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It seems like every time you turn on the television or log onto your computer, there’s a new warning that some seemingly harmless product that you use every day is actually lying in wait to kill you. But it’s hard to tell which warnings are rooted in reality and which ones are false alarms.

How hazardous are the products that surround us in our home? What’s so hazardous that you should eliminate it immediately, and what simply requires careful handling? And how can you protect your family without living in fear? Let’s take a tour of the house.

Household Chemicals in the Kitchen

Many of the products that we use in our kitchen, from the storage containers that keep our food fresh to the bottles we tote drinks in to the cans our soups come in, are lined with chemicals. Over the past several years, a lot of attention has been paid to one of these chemicals, bisphenol A (BPA), which some research indicates could pose a variety of hazards to human health.

Many sports bottles and baby products now boast that they’re “BPA free” -- but that doesn’t mean that they’re free of all chemicals.

“When something is phased out of a product, they have to substitute something else, and that substitute isn’t necessarily well studied,” says Tracey Woodruff, PhD, MPH, associate professor of obstetrics and gynecology and director of the program on reproductive health and the environment at the University of California, San Francisco.

Many of these chemicals, Woodruff says, may be “endocrine disruptors,” just like BPA. “That means they affect our endocrine system, including the production of estrogen, testosterone, and thyroid hormones, which are all very important for the proper functioning of the body, and particularly important during pregnancy because they do the signaling that lays down certain architecture in the developing fetus.”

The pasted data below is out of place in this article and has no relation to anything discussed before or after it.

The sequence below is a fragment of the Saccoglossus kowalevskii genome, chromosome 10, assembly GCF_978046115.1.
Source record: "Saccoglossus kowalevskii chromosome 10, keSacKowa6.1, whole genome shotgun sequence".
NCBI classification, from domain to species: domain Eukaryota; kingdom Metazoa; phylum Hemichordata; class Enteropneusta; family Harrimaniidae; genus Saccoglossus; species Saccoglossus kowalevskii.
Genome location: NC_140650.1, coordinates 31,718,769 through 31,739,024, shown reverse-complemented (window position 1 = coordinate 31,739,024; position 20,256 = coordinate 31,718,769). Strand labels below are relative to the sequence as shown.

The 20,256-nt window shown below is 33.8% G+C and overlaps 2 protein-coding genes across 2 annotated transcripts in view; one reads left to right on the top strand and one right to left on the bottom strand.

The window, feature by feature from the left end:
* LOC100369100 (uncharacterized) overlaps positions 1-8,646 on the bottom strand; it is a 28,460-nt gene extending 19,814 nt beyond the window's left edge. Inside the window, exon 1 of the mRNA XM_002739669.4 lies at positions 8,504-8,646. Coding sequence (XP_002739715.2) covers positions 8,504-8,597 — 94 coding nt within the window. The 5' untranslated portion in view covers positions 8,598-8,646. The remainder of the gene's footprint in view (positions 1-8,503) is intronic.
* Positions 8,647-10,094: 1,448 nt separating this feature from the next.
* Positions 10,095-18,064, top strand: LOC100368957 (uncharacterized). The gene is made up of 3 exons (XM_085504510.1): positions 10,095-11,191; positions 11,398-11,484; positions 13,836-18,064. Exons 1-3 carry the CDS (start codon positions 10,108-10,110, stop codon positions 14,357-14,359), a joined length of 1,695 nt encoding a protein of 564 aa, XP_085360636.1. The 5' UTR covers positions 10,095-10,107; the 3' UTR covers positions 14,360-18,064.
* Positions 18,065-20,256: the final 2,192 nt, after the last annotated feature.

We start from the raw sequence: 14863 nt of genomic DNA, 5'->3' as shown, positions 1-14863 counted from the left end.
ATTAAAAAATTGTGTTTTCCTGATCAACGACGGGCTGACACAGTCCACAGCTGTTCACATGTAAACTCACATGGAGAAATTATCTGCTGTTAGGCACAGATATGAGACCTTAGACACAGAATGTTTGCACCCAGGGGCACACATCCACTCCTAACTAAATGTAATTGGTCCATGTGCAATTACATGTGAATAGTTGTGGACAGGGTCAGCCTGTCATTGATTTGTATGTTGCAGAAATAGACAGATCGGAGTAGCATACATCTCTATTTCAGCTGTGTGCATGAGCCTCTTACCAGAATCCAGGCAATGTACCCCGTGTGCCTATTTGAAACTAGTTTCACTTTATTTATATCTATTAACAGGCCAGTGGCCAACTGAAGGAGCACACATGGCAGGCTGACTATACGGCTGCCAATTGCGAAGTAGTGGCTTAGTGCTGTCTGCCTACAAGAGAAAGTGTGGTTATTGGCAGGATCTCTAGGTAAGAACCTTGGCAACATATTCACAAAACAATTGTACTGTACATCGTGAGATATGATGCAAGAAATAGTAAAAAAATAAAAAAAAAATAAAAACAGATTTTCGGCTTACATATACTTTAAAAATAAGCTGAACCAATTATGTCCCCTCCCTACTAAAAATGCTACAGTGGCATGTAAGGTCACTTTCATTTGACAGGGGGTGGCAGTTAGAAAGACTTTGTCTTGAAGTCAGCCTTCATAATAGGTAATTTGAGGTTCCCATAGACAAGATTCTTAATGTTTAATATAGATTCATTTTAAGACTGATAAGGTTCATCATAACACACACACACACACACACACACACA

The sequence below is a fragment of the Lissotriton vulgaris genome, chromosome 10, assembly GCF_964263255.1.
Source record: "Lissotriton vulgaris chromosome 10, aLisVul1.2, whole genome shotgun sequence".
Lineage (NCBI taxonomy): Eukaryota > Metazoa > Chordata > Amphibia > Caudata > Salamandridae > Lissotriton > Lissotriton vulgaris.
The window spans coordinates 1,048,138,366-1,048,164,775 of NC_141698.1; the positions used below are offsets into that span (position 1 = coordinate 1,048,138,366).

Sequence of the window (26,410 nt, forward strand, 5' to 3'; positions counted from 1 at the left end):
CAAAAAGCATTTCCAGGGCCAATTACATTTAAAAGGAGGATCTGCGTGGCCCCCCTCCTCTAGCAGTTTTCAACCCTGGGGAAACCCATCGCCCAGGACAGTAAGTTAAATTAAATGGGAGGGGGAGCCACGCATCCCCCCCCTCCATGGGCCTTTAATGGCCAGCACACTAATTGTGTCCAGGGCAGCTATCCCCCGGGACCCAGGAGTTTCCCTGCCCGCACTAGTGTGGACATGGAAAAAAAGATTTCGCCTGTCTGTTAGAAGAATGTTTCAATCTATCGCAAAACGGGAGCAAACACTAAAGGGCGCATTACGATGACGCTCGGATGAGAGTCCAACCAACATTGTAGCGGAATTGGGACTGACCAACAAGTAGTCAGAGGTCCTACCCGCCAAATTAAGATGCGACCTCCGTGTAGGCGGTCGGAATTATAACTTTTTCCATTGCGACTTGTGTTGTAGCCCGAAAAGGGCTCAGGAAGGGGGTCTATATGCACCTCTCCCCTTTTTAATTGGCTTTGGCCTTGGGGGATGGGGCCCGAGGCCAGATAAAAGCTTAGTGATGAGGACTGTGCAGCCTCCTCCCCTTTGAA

It’s impossible to eliminate your exposure, and your family’s, to BPA and other additives and plasticizers, says Woodruff. Instead, do your best to minimize the hazard:

  • Don’t use any plastic containers in the microwave. That upsets the chemical structure and can cause leaching.
  • Avoid canned foods as much as possible, whenever there is a non-canned alternative. For example, when you can’t buy fresh fruit or vegetables, opt for frozen over canned. Buy soups and sauces that come in glass jars.
  • Use stainless water bottles without plastic liners.
  • Wash plastic containers on the top shelf of the dishwasher, where it’s cooler and discard when they become scratched.

Glass is generally safer than plastic as a storage medium, but that’s not always the case. Leaded crystal and glass -- like the fine stemware and decanters you may keep for special occasions -- are called “leaded” because they do, indeed, contain lead.